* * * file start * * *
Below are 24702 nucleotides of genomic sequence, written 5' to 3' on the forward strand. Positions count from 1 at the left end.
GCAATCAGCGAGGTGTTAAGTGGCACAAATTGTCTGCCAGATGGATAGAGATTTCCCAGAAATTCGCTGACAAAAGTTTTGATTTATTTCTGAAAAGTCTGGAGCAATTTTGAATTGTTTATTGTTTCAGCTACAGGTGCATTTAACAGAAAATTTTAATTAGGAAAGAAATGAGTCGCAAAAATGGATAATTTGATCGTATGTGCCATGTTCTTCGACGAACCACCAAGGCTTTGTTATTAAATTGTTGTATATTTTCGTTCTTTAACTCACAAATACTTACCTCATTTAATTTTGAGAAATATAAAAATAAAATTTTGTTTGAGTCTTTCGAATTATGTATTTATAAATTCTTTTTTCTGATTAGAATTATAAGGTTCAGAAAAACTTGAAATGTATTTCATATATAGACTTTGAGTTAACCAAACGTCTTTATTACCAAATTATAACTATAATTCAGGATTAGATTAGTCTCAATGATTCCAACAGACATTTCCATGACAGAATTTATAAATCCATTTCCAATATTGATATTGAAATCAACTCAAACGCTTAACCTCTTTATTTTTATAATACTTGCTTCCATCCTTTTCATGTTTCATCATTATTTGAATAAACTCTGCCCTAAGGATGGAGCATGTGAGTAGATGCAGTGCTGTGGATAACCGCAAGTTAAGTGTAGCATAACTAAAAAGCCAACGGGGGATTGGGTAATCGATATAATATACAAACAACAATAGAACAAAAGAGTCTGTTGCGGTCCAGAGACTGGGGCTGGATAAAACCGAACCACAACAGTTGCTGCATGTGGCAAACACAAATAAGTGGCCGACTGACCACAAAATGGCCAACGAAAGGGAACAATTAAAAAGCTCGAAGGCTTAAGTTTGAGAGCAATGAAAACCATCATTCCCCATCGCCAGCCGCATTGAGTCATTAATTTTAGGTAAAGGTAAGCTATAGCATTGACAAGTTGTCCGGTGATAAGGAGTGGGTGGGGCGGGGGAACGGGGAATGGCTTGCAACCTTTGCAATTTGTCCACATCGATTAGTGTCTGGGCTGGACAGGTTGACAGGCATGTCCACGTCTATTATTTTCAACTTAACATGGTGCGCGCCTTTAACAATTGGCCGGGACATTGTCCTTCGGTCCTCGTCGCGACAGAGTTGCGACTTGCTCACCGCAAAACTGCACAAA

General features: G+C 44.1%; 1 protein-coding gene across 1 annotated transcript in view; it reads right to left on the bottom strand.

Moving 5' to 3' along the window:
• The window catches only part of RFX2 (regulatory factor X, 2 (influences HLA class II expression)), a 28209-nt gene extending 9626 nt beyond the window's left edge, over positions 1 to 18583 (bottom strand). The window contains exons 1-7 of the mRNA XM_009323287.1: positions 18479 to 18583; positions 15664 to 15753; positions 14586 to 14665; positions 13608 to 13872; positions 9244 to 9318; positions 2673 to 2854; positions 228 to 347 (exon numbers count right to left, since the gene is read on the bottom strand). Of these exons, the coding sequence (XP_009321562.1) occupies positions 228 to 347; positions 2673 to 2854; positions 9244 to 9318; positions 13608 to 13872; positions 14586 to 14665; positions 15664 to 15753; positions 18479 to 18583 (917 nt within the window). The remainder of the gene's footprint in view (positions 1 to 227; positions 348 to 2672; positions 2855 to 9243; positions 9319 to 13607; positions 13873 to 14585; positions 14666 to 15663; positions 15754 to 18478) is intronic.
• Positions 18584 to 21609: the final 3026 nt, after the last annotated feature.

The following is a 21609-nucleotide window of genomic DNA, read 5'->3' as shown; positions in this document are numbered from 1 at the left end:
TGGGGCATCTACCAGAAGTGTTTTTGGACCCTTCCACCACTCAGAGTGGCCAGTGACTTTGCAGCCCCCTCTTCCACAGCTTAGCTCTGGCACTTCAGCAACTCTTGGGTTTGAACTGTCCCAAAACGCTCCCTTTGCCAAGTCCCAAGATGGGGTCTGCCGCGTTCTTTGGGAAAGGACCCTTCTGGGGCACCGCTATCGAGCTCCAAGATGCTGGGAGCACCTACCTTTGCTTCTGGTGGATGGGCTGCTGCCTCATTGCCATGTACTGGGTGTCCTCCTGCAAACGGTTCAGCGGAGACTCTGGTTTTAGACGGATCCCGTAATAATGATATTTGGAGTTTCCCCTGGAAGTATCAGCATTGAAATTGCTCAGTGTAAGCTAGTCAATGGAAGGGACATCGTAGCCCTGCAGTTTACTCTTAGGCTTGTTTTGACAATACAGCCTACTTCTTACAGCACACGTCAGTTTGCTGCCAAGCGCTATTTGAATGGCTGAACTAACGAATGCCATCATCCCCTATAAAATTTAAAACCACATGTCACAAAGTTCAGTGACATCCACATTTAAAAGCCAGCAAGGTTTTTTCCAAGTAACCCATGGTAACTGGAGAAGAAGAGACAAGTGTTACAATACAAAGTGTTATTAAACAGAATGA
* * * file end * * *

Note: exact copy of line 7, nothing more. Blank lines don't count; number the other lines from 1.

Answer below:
The following is a 21609-nucleotide window of genomic DNA, read 5'->3' as shown; positions in this document are numbered from 1 at the left end: